Victoria Esses, Professor in the Department of Psychology at Western University, and three co-investigators have received a SSHRC-Immigration, Refugees and Citizenship Canada (IRCC) grant to research refugee information needs and how refugees receive and use information.
The research is part of SSHRC’s targeted research on Syrian refugee arrival, resettlement and integration. Co-investigators are Ajit Pyati, Associate Professor in the Faculty of Information and Media Studies, and two professors from Mount Royal University, Leah Hamilton and Mohammed El Hazzouri.
Esses and her colleagues previously researched the settlement outcomes of immigrants, including refugees, in Canada’s western provinces. Their findings showed that many refugees did not receive enough useful information as they travelled to and settled in Canada.
Partnering with four community agencies – two in London and two in Calgary – the researchers will investigate what kind of information Syrian refugees need, and how to best get that information to them. The researchers will survey refugees in Alberta and Ontario to look at the full-spectrum of information needed, from before they travel to Canada to what they need once they arrive and begin to settle in the country.
“Syrian refugees are more tech-savvy then we might expect,” said Esses. Earlier research showed that social media use is very prevalent for refugees. “Even those who don’t have a lot of money are using social media to stay in touch with family and to try to obtain information.”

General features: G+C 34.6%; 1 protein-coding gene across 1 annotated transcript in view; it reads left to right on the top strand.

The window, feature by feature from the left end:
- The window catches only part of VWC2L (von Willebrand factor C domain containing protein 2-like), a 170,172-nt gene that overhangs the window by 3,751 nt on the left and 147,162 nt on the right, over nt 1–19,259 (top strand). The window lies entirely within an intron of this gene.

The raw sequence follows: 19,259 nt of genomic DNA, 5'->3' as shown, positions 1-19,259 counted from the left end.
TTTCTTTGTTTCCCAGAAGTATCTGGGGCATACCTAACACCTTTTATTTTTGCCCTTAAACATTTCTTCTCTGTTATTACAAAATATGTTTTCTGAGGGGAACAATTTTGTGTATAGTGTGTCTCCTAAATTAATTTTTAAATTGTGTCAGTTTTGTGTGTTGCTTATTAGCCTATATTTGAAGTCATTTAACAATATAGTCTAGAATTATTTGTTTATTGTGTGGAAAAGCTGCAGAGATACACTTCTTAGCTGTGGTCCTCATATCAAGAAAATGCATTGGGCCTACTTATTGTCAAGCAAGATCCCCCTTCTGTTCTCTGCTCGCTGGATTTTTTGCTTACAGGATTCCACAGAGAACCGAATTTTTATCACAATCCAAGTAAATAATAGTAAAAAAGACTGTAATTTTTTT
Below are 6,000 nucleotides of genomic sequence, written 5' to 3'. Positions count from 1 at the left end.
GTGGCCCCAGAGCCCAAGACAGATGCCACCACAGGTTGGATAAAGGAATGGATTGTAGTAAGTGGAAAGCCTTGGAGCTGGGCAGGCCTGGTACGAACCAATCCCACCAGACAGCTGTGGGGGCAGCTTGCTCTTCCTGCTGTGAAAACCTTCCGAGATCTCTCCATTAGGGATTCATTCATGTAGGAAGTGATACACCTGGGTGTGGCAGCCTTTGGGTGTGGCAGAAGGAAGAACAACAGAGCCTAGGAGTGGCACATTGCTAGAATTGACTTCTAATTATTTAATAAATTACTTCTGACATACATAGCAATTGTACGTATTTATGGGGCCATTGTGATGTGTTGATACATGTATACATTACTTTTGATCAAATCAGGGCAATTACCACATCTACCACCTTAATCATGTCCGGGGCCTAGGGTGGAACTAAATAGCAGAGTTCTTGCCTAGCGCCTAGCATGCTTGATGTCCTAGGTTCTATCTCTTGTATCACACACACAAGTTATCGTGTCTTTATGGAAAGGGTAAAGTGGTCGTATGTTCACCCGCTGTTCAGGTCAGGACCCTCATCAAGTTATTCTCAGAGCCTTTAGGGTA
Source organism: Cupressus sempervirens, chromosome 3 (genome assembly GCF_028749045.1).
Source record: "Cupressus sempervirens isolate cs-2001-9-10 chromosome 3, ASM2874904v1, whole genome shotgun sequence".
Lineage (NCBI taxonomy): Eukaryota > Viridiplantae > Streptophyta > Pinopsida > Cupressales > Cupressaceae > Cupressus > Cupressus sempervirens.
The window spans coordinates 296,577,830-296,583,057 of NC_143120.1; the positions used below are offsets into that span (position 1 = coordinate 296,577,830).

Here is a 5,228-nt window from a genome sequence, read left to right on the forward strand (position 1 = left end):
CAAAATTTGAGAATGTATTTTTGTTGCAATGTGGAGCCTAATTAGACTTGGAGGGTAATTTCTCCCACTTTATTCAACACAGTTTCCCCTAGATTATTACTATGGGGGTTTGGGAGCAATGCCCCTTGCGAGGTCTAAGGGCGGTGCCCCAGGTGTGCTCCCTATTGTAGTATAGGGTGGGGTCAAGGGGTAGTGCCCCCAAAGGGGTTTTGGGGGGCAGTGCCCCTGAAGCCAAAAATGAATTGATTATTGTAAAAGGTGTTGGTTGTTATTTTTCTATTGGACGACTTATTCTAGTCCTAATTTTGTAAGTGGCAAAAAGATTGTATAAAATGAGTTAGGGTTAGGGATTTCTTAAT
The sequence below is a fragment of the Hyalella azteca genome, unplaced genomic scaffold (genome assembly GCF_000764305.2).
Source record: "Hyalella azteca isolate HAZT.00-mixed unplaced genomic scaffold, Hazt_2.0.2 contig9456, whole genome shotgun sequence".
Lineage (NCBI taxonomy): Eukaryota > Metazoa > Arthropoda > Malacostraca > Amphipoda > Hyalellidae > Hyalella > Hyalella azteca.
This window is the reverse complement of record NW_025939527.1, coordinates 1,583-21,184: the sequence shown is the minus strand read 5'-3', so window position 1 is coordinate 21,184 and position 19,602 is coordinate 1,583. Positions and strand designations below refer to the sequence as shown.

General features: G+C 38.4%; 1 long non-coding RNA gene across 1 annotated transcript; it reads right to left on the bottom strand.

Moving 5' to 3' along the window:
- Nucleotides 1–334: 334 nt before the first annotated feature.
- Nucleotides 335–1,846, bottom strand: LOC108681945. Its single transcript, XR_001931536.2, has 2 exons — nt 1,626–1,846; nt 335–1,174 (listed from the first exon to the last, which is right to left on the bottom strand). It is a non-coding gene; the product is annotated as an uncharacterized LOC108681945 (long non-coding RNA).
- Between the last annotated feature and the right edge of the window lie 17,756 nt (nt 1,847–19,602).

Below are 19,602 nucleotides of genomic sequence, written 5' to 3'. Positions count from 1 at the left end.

The community partners are London Cross Cultural Leaner Centre, South London Neighbourhood Resource Centre, Calgary Catholic Immigration Society and Calgary Immigrant Women’s Association.
“Working with community partners is very important, as they have direct connections with refugees and on the ground knowledge of their needs”, said Esses. Understanding what communication tools refugees use will help agencies to determine what strategies to implement to provide refugees with useful information about Canada, their local community, and settlement resources. As the findings become available, the community partners will be able to use them right away to provide better support for refugees to integrate into their new communities.
Along with sharing the findings with the community partners, information will be available through Pathways to Prosperity.